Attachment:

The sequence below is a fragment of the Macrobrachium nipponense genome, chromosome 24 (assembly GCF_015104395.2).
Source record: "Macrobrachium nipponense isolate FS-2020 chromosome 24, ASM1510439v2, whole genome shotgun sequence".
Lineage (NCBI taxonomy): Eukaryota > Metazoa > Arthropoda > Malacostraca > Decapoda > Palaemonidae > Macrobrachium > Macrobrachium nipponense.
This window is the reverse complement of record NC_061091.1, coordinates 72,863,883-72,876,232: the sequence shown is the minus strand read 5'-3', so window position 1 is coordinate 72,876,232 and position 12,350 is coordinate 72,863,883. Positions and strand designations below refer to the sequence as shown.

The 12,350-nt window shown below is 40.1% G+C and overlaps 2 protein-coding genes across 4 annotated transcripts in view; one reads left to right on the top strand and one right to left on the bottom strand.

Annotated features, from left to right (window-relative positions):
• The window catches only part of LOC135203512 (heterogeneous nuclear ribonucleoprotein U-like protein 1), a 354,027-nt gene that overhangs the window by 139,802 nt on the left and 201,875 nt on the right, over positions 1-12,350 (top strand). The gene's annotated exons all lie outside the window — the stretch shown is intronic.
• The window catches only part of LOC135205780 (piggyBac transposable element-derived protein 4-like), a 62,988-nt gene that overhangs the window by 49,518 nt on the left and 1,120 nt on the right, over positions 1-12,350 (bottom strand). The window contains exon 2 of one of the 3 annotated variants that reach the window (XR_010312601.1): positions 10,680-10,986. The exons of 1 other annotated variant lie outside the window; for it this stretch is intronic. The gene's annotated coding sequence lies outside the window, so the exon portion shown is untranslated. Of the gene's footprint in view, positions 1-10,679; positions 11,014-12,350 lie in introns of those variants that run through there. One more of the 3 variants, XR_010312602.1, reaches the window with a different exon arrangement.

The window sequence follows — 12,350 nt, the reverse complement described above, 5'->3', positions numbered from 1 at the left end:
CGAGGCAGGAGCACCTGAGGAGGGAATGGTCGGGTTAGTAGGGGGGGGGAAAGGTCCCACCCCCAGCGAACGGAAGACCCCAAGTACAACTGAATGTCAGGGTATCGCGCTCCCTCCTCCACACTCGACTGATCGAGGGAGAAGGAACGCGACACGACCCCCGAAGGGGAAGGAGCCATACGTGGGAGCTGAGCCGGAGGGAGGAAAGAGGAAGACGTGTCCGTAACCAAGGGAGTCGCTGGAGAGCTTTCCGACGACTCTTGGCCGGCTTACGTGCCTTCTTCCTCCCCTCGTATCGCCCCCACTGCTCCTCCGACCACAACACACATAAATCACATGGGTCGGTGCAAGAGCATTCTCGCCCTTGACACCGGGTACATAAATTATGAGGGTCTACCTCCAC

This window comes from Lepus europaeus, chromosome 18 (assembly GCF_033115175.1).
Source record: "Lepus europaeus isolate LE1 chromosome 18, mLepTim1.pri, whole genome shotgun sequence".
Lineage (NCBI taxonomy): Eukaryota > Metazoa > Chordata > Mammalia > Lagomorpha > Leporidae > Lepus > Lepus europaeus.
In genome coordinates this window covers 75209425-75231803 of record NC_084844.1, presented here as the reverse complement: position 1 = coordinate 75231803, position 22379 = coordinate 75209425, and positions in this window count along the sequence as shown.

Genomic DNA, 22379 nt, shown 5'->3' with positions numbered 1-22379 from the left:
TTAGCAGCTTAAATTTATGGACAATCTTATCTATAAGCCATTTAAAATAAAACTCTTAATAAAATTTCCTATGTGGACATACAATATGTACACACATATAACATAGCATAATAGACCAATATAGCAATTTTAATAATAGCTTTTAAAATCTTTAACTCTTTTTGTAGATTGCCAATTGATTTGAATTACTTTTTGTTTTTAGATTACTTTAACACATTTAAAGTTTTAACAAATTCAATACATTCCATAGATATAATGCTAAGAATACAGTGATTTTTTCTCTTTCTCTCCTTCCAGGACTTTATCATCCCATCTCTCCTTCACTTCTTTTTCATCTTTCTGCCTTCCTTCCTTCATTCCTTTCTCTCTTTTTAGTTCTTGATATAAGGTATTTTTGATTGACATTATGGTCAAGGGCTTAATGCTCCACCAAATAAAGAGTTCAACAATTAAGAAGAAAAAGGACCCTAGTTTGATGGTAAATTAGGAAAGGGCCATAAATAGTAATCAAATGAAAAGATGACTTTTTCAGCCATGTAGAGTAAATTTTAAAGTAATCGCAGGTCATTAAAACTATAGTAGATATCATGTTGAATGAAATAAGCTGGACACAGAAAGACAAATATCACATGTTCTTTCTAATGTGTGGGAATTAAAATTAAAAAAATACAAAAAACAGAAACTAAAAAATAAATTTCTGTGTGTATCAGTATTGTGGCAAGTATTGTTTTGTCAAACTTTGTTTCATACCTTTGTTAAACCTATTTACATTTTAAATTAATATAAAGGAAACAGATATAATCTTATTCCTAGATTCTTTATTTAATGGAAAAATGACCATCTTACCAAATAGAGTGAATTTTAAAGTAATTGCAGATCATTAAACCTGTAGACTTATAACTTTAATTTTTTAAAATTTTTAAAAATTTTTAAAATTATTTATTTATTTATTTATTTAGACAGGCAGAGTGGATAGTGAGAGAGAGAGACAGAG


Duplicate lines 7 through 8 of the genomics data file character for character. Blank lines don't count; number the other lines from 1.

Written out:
• The window catches only part of LOC135203512 (heterogeneous nuclear ribonucleoprotein U-like protein 1), a 354,027-nt gene that overhangs the window by 139,802 nt on the left and 201,875 nt on the right, over positions 1-12,350 (top strand). The gene's annotated exons all lie outside the window — the stretch shown is intronic.
• The window catches only part of LOC135205780 (piggyBac transposable element-derived protein 4-like), a 62,988-nt gene that overhangs the window by 49,518 nt on the left and 1,120 nt on the right, over positions 1-12,350 (bottom strand). The window contains exon 2 of one of the 3 annotated variants that reach the window (XR_010312601.1): positions 10,680-10,986. The exons of 1 other annotated variant lie outside the window; for it this stretch is intronic. The gene's annotated coding sequence lies outside the window, so the exon portion shown is untranslated. Of the gene's footprint in view, positions 1-10,679; positions 11,014-12,350 lie in introns of those variants that run through there. One more of the 3 variants, XR_010312602.1, reaches the window with a different exon arrangement.